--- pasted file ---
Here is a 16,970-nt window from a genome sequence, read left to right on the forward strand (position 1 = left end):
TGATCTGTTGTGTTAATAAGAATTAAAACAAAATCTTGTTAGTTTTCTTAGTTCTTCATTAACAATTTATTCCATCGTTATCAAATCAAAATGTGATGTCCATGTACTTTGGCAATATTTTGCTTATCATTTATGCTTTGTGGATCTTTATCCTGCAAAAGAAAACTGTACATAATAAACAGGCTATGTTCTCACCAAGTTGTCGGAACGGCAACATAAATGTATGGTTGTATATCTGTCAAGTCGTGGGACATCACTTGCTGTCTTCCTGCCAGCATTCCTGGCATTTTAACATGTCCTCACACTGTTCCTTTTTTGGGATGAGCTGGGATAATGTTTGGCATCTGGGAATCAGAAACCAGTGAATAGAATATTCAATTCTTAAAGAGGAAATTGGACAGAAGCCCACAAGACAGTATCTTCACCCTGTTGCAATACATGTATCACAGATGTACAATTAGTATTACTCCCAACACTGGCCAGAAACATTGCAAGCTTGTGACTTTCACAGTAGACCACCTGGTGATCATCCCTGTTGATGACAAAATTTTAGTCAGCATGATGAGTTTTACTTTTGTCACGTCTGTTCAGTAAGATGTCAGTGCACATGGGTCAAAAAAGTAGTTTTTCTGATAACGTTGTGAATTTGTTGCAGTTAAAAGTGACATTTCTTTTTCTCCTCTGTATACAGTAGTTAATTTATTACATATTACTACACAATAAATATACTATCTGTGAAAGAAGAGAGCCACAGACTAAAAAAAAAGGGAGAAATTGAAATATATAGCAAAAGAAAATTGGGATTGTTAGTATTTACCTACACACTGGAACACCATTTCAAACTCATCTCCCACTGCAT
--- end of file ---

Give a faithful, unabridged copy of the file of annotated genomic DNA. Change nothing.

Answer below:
Here is a 16,970-nt window from a genome sequence, read left to right on the forward strand (position 1 = left end):
TGATCTGTTGTGTTAATAAGAATTAAAACAAAATCTTGTTAGTTTTCTTAGTTCTTCATTAACAATTTATTCCATCGTTATCAAATCAAAATGTGATGTCCATGTACTTTGGCAATATTTTGCTTATCATTTATGCTTTGTGGATCTTTATCCTGCAAAAGAAAACTGTACATAATAAACAGGCTATGTTCTCACCAAGTTGTCGGAACGGCAACATAAATGTATGGTTGTATATCTGTCAAGTCGTGGGACATCACTTGCTGTCTTCCTGCCAGCATTCCTGGCATTTTAACATGTCCTCACACTGTTCCTTTTTTGGGATGAGCTGGGATAATGTTTGGCATCTGGGAATCAGAAACCAGTGAATAGAATATTCAATTCTTAAAGAGGAAATTGGACAGAAGCCCACAAGACAGTATCTTCACCCTGTTGCAATACATGTATCACAGATGTACAATTAGTATTACTCCCAACACTGGCCAGAAACATTGCAAGCTTGTGACTTTCACAGTAGACCACCTGGTGATCATCCCTGTTGATGACAAAATTTTAGTCAGCATGATGAGTTTTACTTTTGTCACGTCTGTTCAGTAAGATGTCAGTGCACATGGGTCAAAAAAGTAGTTTTTCTGATAACGTTGTGAATTTGTTGCAGTTAAAAGTGACATTTCTTTTTCTCCTCTGTATACAGTAGTTAATTTATTACATATTACTACACAATAAATATACTATCTGTGAAAGAAGAGAGCCACAGACTAAAAAAAAAGGGAGAAATTGAAATATATAGCAAAAGAAAATTGGGATTGTTAGTATTTACCTACACACTGGAACACCATTTCAAACTCATCTCCCACTGCAT